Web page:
Are self driving cars safer than humans? A new poll shows that two-thirds of Americans say that they would sacrifice themselves in an autonomous vehicle crash to save a human. However, only a tiny number of people will be in that situation. Among US residents, only 16% would be comfortable with fully autonomous vehicles driving, while 75% of voters want Congress to put the brakes on driverless cars. Until then, it will be our job to ask ourselves these questions: Are self-driving cars safer than humans?
Autonomous vehicles obey traffic laws better than humans
A new study by the Insurance Institute for Highway Safety suggests that autonomous vehicles obey traffic laws better than humans. The study examined more than 5,000 crashes, and separated those caused by “sensing and perception” errors and “incapacitation” by human drivers. Autonomous vehicles should avoid such errors, as they can recognize hazards better than humans. In addition, self-driving vehicles will avoid distractions, which may be a contributor to human crashes.
Researchers from Volvo and Mercedes have noticed that some human drivers behave aggressively around their autonomous vehicles. Therefore, they are not going to follow common practice by clearly labeling their test vehicles on public roads. Instead, they will leave some of these vehicles unmarked, and will instead collect data on how humans react to the autonomous vehicles. These developments aim to standardize human expectations and better predict human behaviour. But the real question is: How will autonomous vehicles behave in real life?
To make AVs comply with traffic laws, researchers must consider their ethical and legal requirements. While it is possible to use AI & Law to design AVs, we have not yet addressed these challenges. In this paper, we examine Dutch traffic law and its implications for the design of fully autonomous self-driving cars. We will also explore how existing AI & Law techniques can be applied to the problem of AV compliance.
They obey traffic laws better than humans
A McKinsey study estimates that 90% of car crashes could be prevented by autonomous vehicles. This reduction would mean $190 billion in yearly damages and thousands of lives saved. Autonomous cars are programmed to obey traffic laws, never text while driving, or fall asleep while driving. Their 360-degree vision gives them a better view of road conditions and can process much more information than humans can. That’s one of the main benefits of self-driving cars.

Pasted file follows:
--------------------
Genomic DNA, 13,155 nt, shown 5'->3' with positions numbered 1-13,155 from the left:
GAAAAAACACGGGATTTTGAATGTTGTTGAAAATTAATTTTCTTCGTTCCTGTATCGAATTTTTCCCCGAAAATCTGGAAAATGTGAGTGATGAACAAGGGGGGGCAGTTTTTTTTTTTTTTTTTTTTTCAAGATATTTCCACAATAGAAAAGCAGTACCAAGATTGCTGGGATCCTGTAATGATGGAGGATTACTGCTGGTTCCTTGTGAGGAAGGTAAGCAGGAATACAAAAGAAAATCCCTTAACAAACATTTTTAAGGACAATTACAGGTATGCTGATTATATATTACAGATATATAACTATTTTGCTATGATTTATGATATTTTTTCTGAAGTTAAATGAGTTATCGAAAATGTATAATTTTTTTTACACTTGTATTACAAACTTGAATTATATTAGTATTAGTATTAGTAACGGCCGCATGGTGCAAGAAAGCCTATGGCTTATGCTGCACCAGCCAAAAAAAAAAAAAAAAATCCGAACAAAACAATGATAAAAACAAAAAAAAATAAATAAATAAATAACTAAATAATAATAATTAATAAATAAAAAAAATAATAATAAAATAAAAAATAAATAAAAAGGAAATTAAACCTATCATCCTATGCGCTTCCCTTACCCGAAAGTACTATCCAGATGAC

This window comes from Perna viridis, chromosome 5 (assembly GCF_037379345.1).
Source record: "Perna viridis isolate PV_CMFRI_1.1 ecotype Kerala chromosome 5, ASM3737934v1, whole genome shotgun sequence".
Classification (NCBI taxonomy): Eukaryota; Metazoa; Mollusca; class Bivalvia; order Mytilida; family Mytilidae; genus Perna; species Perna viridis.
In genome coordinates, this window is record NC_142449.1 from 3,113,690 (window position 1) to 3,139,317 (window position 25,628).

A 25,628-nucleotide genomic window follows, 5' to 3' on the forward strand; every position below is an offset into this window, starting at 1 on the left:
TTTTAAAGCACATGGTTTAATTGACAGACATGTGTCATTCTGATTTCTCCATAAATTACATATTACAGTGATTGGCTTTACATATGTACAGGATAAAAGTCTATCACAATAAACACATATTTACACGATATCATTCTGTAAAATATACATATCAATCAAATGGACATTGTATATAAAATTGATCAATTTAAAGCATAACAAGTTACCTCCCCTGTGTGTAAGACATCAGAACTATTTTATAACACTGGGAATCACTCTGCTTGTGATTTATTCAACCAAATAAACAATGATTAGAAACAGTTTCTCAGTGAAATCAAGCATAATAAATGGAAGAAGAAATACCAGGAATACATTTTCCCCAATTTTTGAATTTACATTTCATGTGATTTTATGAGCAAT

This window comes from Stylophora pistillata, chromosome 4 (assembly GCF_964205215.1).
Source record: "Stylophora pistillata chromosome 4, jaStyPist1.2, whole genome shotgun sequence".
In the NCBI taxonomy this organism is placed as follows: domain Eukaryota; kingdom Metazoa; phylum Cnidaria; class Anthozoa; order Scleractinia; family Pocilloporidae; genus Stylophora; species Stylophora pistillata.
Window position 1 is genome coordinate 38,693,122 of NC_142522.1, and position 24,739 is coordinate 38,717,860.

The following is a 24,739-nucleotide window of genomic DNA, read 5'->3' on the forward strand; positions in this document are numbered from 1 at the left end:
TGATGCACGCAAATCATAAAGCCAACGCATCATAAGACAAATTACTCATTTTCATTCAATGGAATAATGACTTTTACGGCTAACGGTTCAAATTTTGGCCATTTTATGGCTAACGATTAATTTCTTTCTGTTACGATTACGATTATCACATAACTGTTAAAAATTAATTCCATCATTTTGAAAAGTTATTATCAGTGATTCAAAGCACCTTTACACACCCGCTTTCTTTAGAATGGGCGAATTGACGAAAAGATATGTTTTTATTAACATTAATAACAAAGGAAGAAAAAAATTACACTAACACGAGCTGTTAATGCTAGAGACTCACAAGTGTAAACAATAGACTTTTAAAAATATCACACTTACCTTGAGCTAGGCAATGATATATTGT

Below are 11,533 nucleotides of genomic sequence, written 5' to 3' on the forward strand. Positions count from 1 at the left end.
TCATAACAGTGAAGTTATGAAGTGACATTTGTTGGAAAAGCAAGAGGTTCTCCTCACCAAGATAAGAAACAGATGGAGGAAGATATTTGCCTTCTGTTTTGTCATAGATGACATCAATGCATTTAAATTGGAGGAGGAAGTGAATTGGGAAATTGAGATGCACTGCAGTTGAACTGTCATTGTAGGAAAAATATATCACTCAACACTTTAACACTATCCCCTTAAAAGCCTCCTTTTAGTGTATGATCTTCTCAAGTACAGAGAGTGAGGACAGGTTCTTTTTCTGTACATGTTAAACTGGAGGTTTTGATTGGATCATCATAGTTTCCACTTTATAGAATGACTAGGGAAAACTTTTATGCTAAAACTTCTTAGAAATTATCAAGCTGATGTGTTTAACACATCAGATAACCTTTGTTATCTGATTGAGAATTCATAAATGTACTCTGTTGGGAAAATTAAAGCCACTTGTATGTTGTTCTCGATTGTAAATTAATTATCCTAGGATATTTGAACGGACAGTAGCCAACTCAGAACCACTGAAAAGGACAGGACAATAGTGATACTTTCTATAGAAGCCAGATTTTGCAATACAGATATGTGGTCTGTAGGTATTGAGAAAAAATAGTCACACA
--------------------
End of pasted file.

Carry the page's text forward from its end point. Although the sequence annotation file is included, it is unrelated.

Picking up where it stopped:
Autonomous vehicles also help police officers avoid confrontations with people. The use of these cars would prevent police officers from pulling over a Black driver who may be speeding or otherwise violating traffic laws. Despite this potential benefit, police officers have been fatally shot when confronting Black male drivers. In one such incident, Maurice Gordon was shot and killed by a police officer while driving over 100 miles per hour on the Garden State Parkway. Another fatality occurred when a police officer approached Rayshard Brooks in a Wendy’s drive-through.
The technology is becoming increasingly more advanced, with more autonomous vehicles on the road. While they may speed or break minor traffic laws, these vehicles are programmed to follow the rules of the road. The way Waymo vehicles operate is based on an extremely detailed internal map that takes into account different road features and posted speed limits. As a result, they may not be as alert as human drivers. However, these vehicles still obey traffic laws better than humans do.